Admittedly I was one of many people who were initially a bit shocked and disappointed by the news that the Kindle Tablet would run on a forked version of Android from a pre-3.0 base. Since Android 3.0 was the first version optimized for tablets, and since I want the Kindle Tablet to be as useful a device as the Kindle, there seemed to be an important connection being missed somewhere along the line. After a bit of further research, though, this could be a great move to establish the new ecosystem.
There were some analyst observations made recently that brought the truth of things out pretty well. Essentially, since this isn’t just an early release of Android it may not matter quite as much that it isn’t based on the most recent release. The best way to think of this may be as an alternative to Android. The Kindle Tablet OS, by all accounts, is built on the Android base code but does not carry over any of the experience. It seems like something of a slight to Google to take their offering and run in another direction with it, but that’s another matter entirely.
What makes this an observation worth making is the way it increases the Kindle Tablet’s potential for creating a real presence for itself. On the developer end of things, Android development is forced to exist in such a fragmented environment at this point that there is no simple way to keep up with everything. Amazon is in a position to immediately take a dominant position among non-iPad tablets. The combination of a huge user base and a stable environment could be enough to persuade many developers to release software exclusively for the Kindle Tablet, even leaving out the ability to make assumptions about the hardware capabilities of the end user. A greater selection of apps than competing tablets is a big draw for customers, if the iPad can be taken as an example.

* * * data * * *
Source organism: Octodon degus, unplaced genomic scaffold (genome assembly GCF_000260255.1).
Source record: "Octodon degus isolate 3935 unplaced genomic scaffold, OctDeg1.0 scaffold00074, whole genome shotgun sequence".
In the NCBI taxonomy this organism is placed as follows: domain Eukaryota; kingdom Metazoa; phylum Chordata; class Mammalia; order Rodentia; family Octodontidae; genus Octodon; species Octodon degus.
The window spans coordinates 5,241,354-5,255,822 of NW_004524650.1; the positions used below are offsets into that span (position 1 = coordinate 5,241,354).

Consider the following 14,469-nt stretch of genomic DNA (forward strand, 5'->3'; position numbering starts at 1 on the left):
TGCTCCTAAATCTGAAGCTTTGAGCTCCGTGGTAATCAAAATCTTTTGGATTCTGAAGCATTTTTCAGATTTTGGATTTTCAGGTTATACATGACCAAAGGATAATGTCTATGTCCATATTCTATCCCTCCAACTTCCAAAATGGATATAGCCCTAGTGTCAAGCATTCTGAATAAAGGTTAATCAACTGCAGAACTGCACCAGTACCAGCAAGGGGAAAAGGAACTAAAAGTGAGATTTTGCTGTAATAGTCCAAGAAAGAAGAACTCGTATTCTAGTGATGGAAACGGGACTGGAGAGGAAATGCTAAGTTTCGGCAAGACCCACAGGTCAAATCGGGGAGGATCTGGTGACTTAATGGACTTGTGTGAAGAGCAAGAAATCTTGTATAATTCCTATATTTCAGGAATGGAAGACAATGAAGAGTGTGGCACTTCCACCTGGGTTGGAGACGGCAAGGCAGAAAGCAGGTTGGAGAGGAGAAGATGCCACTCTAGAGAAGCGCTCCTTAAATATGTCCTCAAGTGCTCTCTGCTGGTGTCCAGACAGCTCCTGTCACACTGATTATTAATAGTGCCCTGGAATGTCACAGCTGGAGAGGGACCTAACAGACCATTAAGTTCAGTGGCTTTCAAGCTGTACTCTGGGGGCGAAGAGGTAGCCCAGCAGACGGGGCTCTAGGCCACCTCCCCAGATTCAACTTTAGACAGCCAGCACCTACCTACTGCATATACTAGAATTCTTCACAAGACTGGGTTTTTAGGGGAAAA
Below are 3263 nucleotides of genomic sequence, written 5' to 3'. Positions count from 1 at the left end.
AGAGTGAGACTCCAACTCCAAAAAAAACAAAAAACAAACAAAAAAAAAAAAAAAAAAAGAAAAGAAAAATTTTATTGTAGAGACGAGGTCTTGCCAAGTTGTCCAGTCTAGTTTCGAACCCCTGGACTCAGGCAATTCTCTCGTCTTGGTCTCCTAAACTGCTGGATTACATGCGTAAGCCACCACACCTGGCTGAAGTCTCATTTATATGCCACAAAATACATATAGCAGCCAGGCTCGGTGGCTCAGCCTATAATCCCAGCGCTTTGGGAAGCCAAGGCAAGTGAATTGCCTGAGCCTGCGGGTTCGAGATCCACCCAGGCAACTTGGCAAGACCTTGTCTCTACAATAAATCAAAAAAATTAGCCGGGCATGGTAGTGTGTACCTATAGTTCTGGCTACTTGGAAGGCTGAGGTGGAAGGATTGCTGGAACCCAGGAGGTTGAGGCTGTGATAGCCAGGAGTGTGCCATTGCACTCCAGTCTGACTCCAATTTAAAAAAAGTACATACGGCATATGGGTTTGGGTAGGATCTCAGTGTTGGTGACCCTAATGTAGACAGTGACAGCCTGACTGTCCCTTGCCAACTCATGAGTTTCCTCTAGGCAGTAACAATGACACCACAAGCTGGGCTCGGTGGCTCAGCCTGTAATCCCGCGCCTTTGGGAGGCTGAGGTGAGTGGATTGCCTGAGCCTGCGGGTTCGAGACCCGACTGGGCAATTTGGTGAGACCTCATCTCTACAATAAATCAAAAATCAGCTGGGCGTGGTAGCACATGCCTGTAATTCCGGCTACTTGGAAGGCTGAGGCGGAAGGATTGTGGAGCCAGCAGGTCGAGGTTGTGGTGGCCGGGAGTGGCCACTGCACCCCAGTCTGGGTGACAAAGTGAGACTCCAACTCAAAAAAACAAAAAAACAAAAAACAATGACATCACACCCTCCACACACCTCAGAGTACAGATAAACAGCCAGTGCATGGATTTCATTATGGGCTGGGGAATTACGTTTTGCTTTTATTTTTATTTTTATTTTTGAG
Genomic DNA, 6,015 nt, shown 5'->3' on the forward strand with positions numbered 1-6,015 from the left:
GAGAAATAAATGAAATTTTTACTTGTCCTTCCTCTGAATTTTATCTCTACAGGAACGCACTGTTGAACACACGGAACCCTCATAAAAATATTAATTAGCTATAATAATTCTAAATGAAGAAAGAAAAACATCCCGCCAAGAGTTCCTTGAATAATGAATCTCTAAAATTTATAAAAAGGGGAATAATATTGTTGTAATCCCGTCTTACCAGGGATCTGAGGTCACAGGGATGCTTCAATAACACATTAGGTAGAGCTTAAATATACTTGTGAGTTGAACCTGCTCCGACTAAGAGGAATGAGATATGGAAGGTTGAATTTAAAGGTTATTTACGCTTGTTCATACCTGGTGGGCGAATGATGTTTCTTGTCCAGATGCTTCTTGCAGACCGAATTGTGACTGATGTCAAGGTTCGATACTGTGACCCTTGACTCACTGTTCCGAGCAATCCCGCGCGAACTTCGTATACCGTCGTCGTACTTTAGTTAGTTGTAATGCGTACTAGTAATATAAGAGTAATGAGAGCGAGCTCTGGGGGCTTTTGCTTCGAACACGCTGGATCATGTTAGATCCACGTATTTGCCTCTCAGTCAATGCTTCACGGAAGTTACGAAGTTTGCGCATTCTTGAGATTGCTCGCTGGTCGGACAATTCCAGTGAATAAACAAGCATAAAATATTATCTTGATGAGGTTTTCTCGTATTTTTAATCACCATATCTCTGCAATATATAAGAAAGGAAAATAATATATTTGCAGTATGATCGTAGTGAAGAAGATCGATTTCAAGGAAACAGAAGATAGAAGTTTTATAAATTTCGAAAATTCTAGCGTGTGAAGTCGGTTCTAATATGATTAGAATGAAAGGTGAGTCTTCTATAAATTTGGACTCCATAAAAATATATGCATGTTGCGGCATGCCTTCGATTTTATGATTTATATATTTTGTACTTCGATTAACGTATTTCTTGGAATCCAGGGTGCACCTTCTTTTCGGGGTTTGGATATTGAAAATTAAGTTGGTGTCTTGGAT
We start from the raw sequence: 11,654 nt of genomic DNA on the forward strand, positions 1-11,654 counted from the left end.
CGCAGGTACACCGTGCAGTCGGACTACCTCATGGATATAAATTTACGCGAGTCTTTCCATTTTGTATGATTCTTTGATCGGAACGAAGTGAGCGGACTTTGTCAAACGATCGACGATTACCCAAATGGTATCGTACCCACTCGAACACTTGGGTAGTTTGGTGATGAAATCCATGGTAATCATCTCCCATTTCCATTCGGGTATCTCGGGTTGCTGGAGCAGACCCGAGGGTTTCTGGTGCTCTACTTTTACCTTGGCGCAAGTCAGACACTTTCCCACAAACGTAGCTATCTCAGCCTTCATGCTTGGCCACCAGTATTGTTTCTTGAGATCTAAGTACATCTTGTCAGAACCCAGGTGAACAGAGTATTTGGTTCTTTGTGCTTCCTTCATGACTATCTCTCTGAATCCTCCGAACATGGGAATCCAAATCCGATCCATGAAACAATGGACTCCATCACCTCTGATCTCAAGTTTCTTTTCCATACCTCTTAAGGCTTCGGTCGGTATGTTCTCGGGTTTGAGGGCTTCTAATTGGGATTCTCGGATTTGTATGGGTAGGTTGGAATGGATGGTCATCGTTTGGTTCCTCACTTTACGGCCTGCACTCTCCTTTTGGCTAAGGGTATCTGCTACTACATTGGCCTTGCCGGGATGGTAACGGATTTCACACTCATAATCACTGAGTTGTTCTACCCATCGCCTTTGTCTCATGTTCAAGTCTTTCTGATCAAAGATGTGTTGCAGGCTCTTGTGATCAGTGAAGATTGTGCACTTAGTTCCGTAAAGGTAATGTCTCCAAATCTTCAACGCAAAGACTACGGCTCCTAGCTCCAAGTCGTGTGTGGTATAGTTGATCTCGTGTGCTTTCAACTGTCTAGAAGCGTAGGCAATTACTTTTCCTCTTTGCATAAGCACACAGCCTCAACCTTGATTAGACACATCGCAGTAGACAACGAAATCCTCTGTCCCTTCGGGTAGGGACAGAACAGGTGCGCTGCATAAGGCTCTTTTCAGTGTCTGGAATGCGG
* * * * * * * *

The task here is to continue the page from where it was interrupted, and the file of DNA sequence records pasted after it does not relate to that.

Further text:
On the customer end of things, Amazon has already proven to be more effective than Google in moderating the content of its own Android App Store. They’ve also shown a fair degree of insight into meeting user demand, as demonstrated by the Kindle, Kindle Apps, and the Amazon.com websites in general. Combine the expected $249 price with a unique and positive user experience and it is hard to argue with a purchase, especially compared to more expensive and less impressively backed competing tablets.
Yes, it would have been nice to see Amazon having used a more recent release as their starting point. The fact that they didn’t does imply that they’ve been at work for quite a while making the best product possible. The Ars Technica preview that brought so many of these details to our attention in the first place emphasized how fluid and intuitive the tablet was to use, so apparently they have made good use of that time. While I will continue hoping for certain hardware improvements in the form of a high end Kindle Tablet(Hollywood?), there seems to be no reason to find fault with their software decisions at the moment.